So you may be wondering why bother with async-await syntax if you are already familiar with the Promises? There are few points I’d like to present to answer that question.

Error handling

Let’s imagine we have the following situation: we want to get some data from the server, then output it on our website.

The code using Promises would look something like this:

function getData() {
  try {
    fetchData()
      .then(result => {
        const data = JSON.parse(result)
        console.log(data)
      })
  } catch (error) {
    console.log(error)
  }

Problem with it is in JSON.parse function which may fail, but we wouldn’t know that because the catch block can’t catch that error because it happened inside Promise. One way to solve this would be to use another .catch for the Promise and duplicate error handling code.

Better way to solve this is just to use async/await:

async function getData() {
  try {
    const data = JSON.parse(await getJSON())
    console.log(data)
  } catch (error) {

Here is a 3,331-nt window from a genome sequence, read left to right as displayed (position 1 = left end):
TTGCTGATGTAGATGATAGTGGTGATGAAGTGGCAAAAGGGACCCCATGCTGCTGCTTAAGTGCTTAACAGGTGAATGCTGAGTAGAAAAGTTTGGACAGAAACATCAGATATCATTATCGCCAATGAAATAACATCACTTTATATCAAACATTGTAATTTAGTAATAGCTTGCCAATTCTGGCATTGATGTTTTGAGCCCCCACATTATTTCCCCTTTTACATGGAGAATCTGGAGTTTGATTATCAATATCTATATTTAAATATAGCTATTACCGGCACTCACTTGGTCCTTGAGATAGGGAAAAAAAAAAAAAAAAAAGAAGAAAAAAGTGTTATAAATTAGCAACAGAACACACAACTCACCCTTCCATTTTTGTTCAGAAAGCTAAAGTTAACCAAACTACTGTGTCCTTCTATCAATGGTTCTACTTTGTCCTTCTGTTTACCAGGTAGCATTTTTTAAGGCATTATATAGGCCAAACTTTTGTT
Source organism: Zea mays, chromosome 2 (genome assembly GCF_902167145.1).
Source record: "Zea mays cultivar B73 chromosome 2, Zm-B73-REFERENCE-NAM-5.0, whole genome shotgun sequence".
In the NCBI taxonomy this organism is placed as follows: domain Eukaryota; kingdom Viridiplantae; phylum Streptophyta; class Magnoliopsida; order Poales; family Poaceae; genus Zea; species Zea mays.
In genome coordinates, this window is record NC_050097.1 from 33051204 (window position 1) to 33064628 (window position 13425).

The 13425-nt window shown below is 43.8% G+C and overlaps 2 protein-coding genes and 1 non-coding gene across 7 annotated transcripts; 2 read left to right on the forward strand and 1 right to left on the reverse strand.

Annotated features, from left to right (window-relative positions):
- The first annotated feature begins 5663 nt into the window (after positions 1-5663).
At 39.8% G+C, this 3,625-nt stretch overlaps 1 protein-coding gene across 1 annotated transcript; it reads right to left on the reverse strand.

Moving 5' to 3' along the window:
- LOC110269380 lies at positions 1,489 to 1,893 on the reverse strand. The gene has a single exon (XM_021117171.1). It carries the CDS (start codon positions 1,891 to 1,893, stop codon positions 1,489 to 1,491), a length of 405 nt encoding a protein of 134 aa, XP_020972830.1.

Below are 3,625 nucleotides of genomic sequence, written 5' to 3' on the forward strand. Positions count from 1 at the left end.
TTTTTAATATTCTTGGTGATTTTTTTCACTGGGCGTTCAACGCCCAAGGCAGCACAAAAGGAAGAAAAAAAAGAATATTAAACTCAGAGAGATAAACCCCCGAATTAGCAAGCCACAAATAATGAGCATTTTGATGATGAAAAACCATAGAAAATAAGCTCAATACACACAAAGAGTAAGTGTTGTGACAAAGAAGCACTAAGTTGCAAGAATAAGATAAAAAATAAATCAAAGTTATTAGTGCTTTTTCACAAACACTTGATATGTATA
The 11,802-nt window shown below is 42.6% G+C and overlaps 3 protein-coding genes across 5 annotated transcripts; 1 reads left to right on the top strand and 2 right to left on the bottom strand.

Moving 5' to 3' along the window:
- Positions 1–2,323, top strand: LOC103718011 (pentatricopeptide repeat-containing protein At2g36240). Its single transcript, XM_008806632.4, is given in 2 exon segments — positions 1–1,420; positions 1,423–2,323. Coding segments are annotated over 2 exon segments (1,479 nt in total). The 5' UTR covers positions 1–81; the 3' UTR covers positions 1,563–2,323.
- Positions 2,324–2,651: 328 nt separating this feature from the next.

console.log(error)
  }
}

Now, the .catch will handle any error and we don’t have to duplicate the code.

Intermediate values

Let’s say we have a situation with two Promises and we want to use result from first Promise to call second Promise.

function getData() {
  return firstPromise()
    .then(result1 => {
      return secondPromise(result1)
    })
}

Same example but using async/await:

async function getData() {
  const result1 = await firstPromise()
  return secondPromise(result1)
}

At the first glance, not much has changed and we didn’t profit much on the amount of written code. But what if we require more Promises, with each one depends on the result of the one before?

function getData() {
  return firstPromise()
    .then(result1 => {
      return secondPromise(result1)
	.then(result2=> {
	  return thirdPromise(result1, result2)